Wrestling with Brokenness



Wrestling with Brokenness

I am now 60 years old. It is only in the last five years that I have allowed myself to wonder whether most of the key decisions in my life have been influenced by my inner denial that I was disabled, my battle with being different, my various compensations and my lack of self-worth.

Specifically, I know that my disability was why I ended up choosing the wrong degree at university. It is a very long story, but I was restricted in my access to education, had no careers guidance as a result, and had been convinced by my mother that the only suitable career open to me involved finance. I also wonder whether my disability led me to desire ordination within the Christian context in which I found acceptance and affirmation. I convinced others it was ‘the call of God’, but I’m really not sure what that means any more. My fear of being rejected influenced views about marriage and my fear of children nearly led to me missing the joys of fatherhood.

My disability may make me distinct from you, but I can guarantee that many of your choices have also been influenced by positive coincidences and challenging accidents in just the same way as me.

I am a heterosexual male who has absolutely no awareness of what it may feel like to be anything different. I am aware, however, that my understanding of myself as a sexual being has been shaped, limited, channeled and damaged by my lack of self-awareness, my moral weakness, brokenness and poor choice. I can also imagine different circumstances in which I may have made different assumptions about who I am and how I wish to live. Maybe I am able to imagine because in recent years I have become that much more aware of my own brokenness through my acceptance that I was disabled.

I have my opinions about the questions of gender identity that have become more prevalent over the last few decades. Lots of opinions, but they are mine and I’ll keep them to myself. The point is that they are theories, untested by life, and I do not have to live with the consequences.

My most profound discovery of recent years is that there is no such thing as normal, just as there are no straight lines in nature. The Pharisees in Jesus’ day had very fixed views on everything – essentially driven by the conviction that God would rule on behalf of his people when others got everything right (they were sorted already). This is why they were so hard, driven and… wrong. Today, someone who is fixed in certain opinions about the way others should live would be regarded as bigoted, and questions would rightly be asked about their mental health. I have recent experience of a profound need to control every aspect of my immediate environment during a time of profound shaking in my own life, and I now consider myself ‘recovered’ from the trauma and able to embrace nuance again.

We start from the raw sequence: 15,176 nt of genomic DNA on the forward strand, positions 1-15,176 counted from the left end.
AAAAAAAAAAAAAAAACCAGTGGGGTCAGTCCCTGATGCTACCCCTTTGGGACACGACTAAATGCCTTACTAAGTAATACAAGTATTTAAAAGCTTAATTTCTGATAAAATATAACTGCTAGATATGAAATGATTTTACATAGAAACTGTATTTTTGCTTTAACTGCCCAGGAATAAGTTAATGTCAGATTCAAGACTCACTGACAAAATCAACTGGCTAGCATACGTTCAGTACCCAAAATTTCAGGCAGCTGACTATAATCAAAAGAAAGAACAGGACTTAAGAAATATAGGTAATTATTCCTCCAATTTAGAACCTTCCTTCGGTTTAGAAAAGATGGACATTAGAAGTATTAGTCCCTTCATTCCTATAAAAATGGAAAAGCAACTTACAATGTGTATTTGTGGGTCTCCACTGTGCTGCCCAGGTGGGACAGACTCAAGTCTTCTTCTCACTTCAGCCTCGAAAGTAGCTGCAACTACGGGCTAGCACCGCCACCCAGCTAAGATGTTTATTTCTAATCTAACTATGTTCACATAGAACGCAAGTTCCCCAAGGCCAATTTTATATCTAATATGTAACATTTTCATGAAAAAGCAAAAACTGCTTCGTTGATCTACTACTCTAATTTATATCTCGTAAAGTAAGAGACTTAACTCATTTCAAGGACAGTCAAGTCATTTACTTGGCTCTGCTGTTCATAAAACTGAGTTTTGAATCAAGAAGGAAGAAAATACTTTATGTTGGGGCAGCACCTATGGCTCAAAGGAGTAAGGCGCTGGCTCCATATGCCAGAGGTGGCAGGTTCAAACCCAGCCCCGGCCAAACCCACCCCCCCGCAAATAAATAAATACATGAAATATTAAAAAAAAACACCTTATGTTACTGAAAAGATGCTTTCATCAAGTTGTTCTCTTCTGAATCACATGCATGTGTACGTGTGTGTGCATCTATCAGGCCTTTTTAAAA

Jesus tells us he only did what the Father wanted, and yet could deal with complexity, failure, difference, ambiguity and nuance. Nothing was taboo and he seems to have demonstrated no need to make others agree with him – in fact, he was often far more interested in making people think than in telling them his opinion.

So, a woman who had been hiding due to her deep shame brought on herself by her circumstances, and maybe her own poor choices, found acceptance from Jesus and announced her discovery to the world. I like to think she made better choices as a result, but the writer of her story felt no need to make it a morality tale.

A thematic study on ‘judgement’ teaches that God alone has the right to make judgements but entrusts his son. Jesus could, but refuses to do so. We are forbidden from making judgements about others and told we will face judgement ourselves if we do. I suggest that one of the judgements it is dangerous to make is whether or not others are offending God. We use the phrase ‘love the sinner but hate the sin’. I reject that maxim as unbiblical and insist it is psychologically impossible to do both at once.

We are all broken, but most of our brokenness is hidden. The writer of Leviticus tells us that visible deformity was offensive to God. Is this because he himself was offended? I’m not sure if I want to go that far, but others do and I sympathise. I think the proud and the wife-beaters should also have been prevented from entering the Temple, but they aren’t as easy to identify. I’m not sure there is a right way to understand God, or just one way of reading scripture. Not in the real world as it really is. But I do know that my brokenness is being redeemed, my mistakes are steps in my journey to better self-understanding, and that others who are broken in different ways to me are my companions on the journey. That should rule in all who are committed to growth in Christlikeness and be enough for any of us.

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About the Author

Craig Millward has been a Baptist minister for over 30 years and has extensive experience of the joys and challenges of church leadership.

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